The antagonist does not necessarily have to be a person. Sometimes, the antagonist can be the situation or circumstances. Consider again the example of ‘The Pursuit of Happyness’.

From the logline, ‘The journey of a common man from rising above poverty and personal problems and becoming a respected name in the Wall Street’ we can tell that the antagonist in the movie is poverty that will make it difficult for the protagonist to achieve his goals.

A good antagonist brings out the character of the protagonist must be given adequate relevance in the loglines.

Seek Goals

A story is incomplete without the goals for the leading characters in it, something that the protagonist wants to achieve, and the antagonist wants to deprive the protagonist from. The same thing is also applicable for the log lines. A great logline is dynamic and flows towards the goal.

Consider the logline of the movie Interstellar. ‘In a near future ravaged by drought and dirt storms, a group of space explorers travel through a wormhole to another galaxy to try and find a suitable new home for humankind.’

Here, the goal of the characters, the group of science explorers, is to find a suitable new home for the mankind, which is easily identifiable from the logline alone.

There can be multiple goals in the same log line as long as they are not completely dissociative to each other and may make the audience confused about the actual plot of the movie.

One important thing to be careful while placing the goal in the logline is that you do not disclose whether the character achieves this goal or not. In case of the above example, the log line solely says that the group goes on a space exploration to find a new home suitable for the mankind and does not tells whether the group finds this home or not.

Irony Sells

Everybody loves irony, especially on the screen. If your story has an interesting irony, or if it is the story of an underdog going beyond the odds to achieve something extraordinary, the log line is a place to flaunt it.

The movie ‘Coco’ confirms a great irony about how a child who grew up in a family where the music is forbidden is passionate about music to an extent that he goes beyond his ways to prove his musical prodigy.

Therefore, a great logline for the movie could be ‘A Mexican kid, extremely passionate about music but born in a family where music is totally forbidden, sets out on a journey to follow his dreams and accidentally enters the vibrant “Land of the Dead” where he unravels surprising facts about his family history’.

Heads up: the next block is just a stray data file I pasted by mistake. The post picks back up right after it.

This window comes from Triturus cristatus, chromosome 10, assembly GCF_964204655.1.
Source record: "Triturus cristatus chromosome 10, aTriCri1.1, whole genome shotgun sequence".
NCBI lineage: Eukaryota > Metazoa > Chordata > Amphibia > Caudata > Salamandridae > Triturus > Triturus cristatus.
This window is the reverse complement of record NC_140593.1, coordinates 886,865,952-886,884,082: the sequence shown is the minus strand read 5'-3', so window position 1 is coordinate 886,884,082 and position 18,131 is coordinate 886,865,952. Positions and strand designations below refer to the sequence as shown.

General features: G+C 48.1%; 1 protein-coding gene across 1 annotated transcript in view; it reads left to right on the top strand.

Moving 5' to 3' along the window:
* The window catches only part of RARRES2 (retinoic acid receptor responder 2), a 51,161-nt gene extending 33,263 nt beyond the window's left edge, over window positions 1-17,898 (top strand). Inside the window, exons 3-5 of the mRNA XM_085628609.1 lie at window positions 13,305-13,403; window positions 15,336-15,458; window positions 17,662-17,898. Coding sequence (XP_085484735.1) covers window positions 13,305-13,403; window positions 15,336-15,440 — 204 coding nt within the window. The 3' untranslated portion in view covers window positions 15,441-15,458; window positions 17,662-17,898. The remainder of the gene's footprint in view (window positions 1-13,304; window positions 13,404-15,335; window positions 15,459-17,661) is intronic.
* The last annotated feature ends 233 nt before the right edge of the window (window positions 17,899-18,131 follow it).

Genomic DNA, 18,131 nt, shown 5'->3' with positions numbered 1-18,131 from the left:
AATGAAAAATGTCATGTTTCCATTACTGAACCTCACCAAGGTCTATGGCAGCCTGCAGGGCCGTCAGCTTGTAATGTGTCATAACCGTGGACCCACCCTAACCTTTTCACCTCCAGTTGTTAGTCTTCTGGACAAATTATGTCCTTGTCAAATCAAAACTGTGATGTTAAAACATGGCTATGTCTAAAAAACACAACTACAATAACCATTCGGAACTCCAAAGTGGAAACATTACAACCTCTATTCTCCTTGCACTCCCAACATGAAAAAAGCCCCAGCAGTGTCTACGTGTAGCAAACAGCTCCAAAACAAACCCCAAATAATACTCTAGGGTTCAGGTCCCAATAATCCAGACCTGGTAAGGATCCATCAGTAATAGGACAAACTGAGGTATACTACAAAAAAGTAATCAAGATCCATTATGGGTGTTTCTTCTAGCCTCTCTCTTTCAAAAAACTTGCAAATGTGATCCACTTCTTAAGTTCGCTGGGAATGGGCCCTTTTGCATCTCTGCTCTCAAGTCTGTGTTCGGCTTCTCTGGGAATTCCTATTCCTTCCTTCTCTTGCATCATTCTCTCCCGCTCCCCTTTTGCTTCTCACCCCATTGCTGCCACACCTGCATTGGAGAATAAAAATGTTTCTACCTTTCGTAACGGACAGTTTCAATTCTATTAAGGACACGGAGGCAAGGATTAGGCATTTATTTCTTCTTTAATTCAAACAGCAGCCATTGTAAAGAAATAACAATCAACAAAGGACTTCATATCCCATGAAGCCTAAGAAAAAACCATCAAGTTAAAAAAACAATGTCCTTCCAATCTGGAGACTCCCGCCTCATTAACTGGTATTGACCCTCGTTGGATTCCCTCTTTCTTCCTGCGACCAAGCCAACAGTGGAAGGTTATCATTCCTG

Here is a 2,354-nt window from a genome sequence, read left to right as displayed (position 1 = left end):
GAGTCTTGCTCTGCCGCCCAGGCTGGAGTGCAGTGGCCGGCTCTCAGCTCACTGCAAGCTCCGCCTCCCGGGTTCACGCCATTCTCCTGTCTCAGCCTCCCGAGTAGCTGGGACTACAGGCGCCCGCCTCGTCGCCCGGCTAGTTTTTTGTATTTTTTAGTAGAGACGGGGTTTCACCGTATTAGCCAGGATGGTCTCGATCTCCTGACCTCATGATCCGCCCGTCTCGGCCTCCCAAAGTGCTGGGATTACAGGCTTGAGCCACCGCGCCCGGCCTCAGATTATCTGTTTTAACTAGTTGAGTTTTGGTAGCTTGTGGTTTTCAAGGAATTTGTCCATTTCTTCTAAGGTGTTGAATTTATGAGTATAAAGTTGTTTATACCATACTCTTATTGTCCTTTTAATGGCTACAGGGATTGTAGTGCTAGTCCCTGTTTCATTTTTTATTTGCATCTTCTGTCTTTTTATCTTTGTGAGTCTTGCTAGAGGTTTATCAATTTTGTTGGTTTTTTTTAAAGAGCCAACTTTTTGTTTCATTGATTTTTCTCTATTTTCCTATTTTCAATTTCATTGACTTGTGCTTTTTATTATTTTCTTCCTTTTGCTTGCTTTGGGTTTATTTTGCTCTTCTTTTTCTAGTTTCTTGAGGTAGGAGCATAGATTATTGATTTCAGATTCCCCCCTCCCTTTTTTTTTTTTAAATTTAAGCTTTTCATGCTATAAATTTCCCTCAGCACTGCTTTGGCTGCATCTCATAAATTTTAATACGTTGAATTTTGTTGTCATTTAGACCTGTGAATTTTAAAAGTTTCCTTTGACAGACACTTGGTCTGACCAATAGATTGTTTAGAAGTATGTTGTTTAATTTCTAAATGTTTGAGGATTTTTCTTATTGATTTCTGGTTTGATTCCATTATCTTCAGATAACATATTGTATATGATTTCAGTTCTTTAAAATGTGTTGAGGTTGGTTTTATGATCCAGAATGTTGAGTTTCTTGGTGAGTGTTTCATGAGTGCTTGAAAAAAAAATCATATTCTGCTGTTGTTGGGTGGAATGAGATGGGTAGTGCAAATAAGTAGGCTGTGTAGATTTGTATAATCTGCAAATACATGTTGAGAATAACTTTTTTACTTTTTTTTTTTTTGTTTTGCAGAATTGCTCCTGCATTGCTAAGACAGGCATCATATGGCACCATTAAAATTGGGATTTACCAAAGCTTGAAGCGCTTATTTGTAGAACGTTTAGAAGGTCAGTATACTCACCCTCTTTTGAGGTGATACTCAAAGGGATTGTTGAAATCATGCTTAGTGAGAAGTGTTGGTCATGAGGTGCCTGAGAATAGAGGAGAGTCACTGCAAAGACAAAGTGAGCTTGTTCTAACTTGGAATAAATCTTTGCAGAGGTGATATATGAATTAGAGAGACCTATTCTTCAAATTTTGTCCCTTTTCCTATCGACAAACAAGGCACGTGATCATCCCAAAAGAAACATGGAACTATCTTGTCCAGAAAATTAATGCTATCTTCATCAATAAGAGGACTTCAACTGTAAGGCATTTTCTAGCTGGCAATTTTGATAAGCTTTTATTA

Irony might make the journey of the protagonist to the goal difficult and people love to root for the underdogs.

What makes the challenges of the protagonist better is high stakes. The log lines are the reflection of the script itself and if the script has high stakes that might result if the protagonist doesn’t accomplish his goal, give a hint in the logline.

Consider the two examples discussed above again.

Interstellar: “In a near future ravaged by drought and dirt storms, a group of space explorers travel through a wormhole to another galaxy to try and find a suitable new home for humankind.”. We can infer that the entire human race will perish of dirt storms and droughts if the group of space explorers fail in their mission.

The Pursuit of Happyness: “The journey of a common man from rising above poverty and personal problems andd becoming a respected name in the Wall Street”. What we can conclude from the logline is that the protagonist might drown into poverty if he doesn’t succeed.

It is not necessary to explicitly mention the consequence of the failure of the lead protagonists. Just a subtle hint might make a bigger impact than detailed description.

There is no one size fits all formula when it comes to writing the loglines.

Here, we are only discussing the guidelines to follow, and the pitfalls to avoid, to come up with an excellent logline.

We have seen some good illustrations and certain key elements to include in the log lines. However, there is certainly no template that can guarantee the perfect log line, just as there is no template that guarantees a perfect story. 

The log lines are merely a reflection of the story and just like the stories, although you can take some inspirations, you must come up with your own to succeed.

Let us break down some of the classic logline examples from IMDB and try to identify the following elements in them:

  1. Setup (definition of the main characters to and create context and empathy)
  2. Antagonists (a person or a situation that makes the journey of the protagonist more difficult)
  3. Action (how the main character pursues their goal)
  4. Goal (desire - where is the story going)
  5. A twist of irony (character begins with one intention and ends with another: inner growth)

Example 1: Fight Club (1999)

“An insomniac office worker and a devil-may-care soap-maker form an underground fight club that evolves into something much, much more.”

Setup: We can clearly see that main characters are an office worker and a soap maker.

Goal: The goal that we can deduce from the above logline is the formation of an underground fight club.

Twist of irony: The writer has beautifully concealed the ultimate twist in the logline by mentioning that the fight club evolves into something much, much more, without explicitly mentioning what it becomes.